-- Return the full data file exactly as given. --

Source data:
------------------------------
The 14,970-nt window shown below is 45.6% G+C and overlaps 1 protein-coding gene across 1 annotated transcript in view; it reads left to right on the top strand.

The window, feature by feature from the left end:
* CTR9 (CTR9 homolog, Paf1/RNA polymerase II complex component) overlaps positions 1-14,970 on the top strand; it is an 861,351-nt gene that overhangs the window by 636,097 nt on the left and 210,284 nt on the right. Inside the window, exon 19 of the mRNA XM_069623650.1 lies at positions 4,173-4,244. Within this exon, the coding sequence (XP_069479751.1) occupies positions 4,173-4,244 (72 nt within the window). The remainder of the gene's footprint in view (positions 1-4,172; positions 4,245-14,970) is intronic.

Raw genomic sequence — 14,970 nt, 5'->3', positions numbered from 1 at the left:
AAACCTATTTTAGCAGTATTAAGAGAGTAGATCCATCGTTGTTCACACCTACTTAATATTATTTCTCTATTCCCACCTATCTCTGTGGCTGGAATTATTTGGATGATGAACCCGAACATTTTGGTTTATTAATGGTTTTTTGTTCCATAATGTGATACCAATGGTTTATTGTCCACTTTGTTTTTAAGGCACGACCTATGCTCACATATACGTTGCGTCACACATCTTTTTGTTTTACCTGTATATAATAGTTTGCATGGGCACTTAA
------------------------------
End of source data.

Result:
The 14,970-nt window shown below is 45.6% G+C and overlaps 1 protein-coding gene across 1 annotated transcript in view; it reads left to right on the top strand.

The window, feature by feature from the left end:
* CTR9 (CTR9 homolog, Paf1/RNA polymerase II complex component) overlaps positions 1-14,970 on the top strand; it is an 861,351-nt gene that overhangs the window by 636,097 nt on the left and 210,284 nt on the right. Inside the window, exon 19 of the mRNA XM_069623650.1 lies at positions 4,173-4,244. Within this exon, the coding sequence (XP_069479751.1) occupies positions 4,173-4,244 (72 nt within the window). The remainder of the gene's footprint in view (positions 1-4,172; positions 4,245-14,970) is intronic.

Raw genomic sequence — 14,970 nt, 5'->3', positions numbered from 1 at the left:
AAACCTATTTTAGCAGTATTAAGAGAGTAGATCCATCGTTGTTCACACCTACTTAATATTATTTCTCTATTCCCACCTATCTCTGTGGCTGGAATTATTTGGATGATGAACCCGAACATTTTGGTTTATTAATGGTTTTTTGTTCCATAATGTGATACCAATGGTTTATTGTCCACTTTGTTTTTAAGGCACGACCTATGCTCACATATACGTTGCGTCACACATCTTTTTGTTTTACCTGTATATAATAGTTTGCATGGGCACTTAA